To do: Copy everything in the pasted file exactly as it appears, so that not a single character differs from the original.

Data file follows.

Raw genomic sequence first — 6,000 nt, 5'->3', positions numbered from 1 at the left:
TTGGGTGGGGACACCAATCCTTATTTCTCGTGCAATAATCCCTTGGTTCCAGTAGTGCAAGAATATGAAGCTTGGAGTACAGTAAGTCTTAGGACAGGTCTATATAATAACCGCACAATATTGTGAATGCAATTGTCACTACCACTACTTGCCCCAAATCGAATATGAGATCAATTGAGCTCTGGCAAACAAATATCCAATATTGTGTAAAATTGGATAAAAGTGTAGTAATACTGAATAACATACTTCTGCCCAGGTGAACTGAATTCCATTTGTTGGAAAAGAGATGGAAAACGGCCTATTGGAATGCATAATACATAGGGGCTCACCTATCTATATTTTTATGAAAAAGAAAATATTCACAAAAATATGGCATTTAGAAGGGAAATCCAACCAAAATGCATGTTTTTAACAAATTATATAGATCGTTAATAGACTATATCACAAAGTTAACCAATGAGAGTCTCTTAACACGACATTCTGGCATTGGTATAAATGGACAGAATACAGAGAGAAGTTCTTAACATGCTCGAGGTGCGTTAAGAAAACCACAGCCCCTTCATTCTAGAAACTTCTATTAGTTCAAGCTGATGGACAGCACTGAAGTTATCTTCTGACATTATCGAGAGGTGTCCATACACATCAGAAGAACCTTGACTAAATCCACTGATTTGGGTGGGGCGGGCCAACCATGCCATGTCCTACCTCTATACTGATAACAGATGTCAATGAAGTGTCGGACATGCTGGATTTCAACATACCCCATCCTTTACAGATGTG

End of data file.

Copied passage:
Raw genomic sequence first — 6,000 nt, 5'->3', positions numbered from 1 at the left:
TTGGGTGGGGACACCAATCCTTATTTCTCGTGCAATAATCCCTTGGTTCCAGTAGTGCAAGAATATGAAGCTTGGAGTACAGTAAGTCTTAGGACAGGTCTATATAATAACCGCACAATATTGTGAATGCAATTGTCACTACCACTACTTGCCCCAAATCGAATATGAGATCAATTGAGCTCTGGCAAACAAATATCCAATATTGTGTAAAATTGGATAAAAGTGTAGTAATACTGAATAACATACTTCTGCCCAGGTGAACTGAATTCCATTTGTTGGAAAAGAGATGGAAAACGGCCTATTGGAATGCATAATACATAGGGGCTCACCTATCTATATTTTTATGAAAAAGAAAATATTCACAAAAATATGGCATTTAGAAGGGAAATCCAACCAAAATGCATGTTTTTAACAAATTATATAGATCGTTAATAGACTATATCACAAAGTTAACCAATGAGAGTCTCTTAACACGACATTCTGGCATTGGTATAAATGGACAGAATACAGAGAGAAGTTCTTAACATGCTCGAGGTGCGTTAAGAAAACCACAGCCCCTTCATTCTAGAAACTTCTATTAGTTCAAGCTGATGGACAGCACTGAAGTTATCTTCTGACATTATCGAGAGGTGTCCATACACATCAGAAGAACCTTGACTAAATCCACTGATTTGGGTGGGGCGGGCCAACCATGCCATGTCCTACCTCTATACTGATAACAGATGTCAATGAAGTGTCGGACATGCTGGATTTCAACATACCCCATCCTTTACAGATGTG